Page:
In order to develop an effective defense of democratic rights, it is important to have a clearer understanding of the nature of the threat. Many of those who shout loudest about the Bush administration’s fascistic leanings point to a particular kind of solution: vote for the “lesser” reactionary, “lesser” chauvinistic, “lesser” imperialist elements of finance capital—the Democratic Party.
But fascism emerges at a particular phase of the class struggle with particular purposes. Fascist governments arose in Europe prior to World War II when capitalist rule was paralyzed by the advance of revolutionary workers’ movements. These movements were powerful—but ultimately unable to achieve socialist revolutions. To destroy these revolutionary movements, the capitalist elites provided material and political support to fascist organizations. These anti-labor shock troops ultimately became the government, directly supporting the needs and interests of the capitalist corporations and banks in their countries.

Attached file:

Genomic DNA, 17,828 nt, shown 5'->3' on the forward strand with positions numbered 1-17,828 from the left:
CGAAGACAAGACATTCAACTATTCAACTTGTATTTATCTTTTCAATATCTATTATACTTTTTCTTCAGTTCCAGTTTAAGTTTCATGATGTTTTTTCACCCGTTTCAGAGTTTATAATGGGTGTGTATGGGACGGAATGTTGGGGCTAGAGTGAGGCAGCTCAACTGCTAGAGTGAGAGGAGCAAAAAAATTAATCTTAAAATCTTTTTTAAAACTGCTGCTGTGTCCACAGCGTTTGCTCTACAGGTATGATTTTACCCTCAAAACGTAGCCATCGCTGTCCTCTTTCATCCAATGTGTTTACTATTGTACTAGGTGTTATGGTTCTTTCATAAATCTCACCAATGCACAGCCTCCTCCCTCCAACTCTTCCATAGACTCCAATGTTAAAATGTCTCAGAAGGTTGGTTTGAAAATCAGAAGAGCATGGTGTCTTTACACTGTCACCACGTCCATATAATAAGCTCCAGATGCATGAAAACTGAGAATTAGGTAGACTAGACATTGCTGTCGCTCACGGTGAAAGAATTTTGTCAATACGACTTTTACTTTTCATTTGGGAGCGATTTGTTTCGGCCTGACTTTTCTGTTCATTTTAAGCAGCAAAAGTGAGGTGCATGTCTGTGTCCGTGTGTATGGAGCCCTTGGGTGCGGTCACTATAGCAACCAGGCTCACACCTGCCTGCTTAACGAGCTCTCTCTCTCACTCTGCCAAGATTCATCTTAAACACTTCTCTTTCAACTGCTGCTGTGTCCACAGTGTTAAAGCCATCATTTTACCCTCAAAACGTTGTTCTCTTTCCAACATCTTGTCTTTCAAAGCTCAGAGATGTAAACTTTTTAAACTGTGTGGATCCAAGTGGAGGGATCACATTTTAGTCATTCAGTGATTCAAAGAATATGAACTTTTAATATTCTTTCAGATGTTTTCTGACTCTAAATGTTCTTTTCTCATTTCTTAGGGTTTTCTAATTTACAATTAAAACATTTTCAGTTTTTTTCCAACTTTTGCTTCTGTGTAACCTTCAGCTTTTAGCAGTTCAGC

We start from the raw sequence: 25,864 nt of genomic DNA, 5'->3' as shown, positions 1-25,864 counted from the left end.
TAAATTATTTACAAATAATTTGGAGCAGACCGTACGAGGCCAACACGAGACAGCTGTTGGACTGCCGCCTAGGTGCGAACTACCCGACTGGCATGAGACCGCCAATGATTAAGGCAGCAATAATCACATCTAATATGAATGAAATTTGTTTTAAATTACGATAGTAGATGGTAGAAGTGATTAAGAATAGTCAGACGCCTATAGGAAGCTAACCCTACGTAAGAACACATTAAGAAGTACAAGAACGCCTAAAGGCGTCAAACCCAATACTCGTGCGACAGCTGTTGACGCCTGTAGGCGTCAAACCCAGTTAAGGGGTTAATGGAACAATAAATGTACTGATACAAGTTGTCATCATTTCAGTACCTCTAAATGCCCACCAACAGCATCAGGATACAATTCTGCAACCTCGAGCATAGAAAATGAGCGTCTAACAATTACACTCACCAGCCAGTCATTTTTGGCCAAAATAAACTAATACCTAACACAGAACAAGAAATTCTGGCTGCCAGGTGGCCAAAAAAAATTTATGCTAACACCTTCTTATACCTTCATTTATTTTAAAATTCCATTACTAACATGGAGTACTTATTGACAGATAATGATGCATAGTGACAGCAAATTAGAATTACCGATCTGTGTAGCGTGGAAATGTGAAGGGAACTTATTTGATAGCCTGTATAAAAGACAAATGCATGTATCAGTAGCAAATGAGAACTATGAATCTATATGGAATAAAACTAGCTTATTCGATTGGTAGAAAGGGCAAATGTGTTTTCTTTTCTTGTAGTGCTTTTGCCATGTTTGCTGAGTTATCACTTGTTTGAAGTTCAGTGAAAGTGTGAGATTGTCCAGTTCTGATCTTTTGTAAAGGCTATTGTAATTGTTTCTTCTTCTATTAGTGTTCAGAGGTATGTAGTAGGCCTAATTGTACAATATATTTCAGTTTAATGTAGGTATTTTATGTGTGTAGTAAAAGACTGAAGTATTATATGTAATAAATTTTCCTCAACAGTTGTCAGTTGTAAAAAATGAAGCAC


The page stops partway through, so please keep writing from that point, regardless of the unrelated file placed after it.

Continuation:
In Italy from 1919 to 1921, workers were taking over factories and peasants were seizing large landed estates. In Germany in the early 1930s, during the Great Depression, communists battled in the streets with anti-communist thugs as the German capitalist class began to feel the bite of the economic depression.
In addition though, fascism represents a particular response by the ruling class to the capitalist crisis and revolutionary threat. Instead of concessions to the masses (in the manner of Roosevelt’s New Deal, for example) or direct military repression (like Chiang Kai-shek’s crushing of the 1927 Chinese revolution), fascism involves the massive mobilization of middle class and petty-bourgeois sectors impoverished by the economic crisis as a whip against the working class and its organizations. Millions of these unemployed and dispossessed become the shock troops for big capital, drawing in at the same time some workers and soldiers.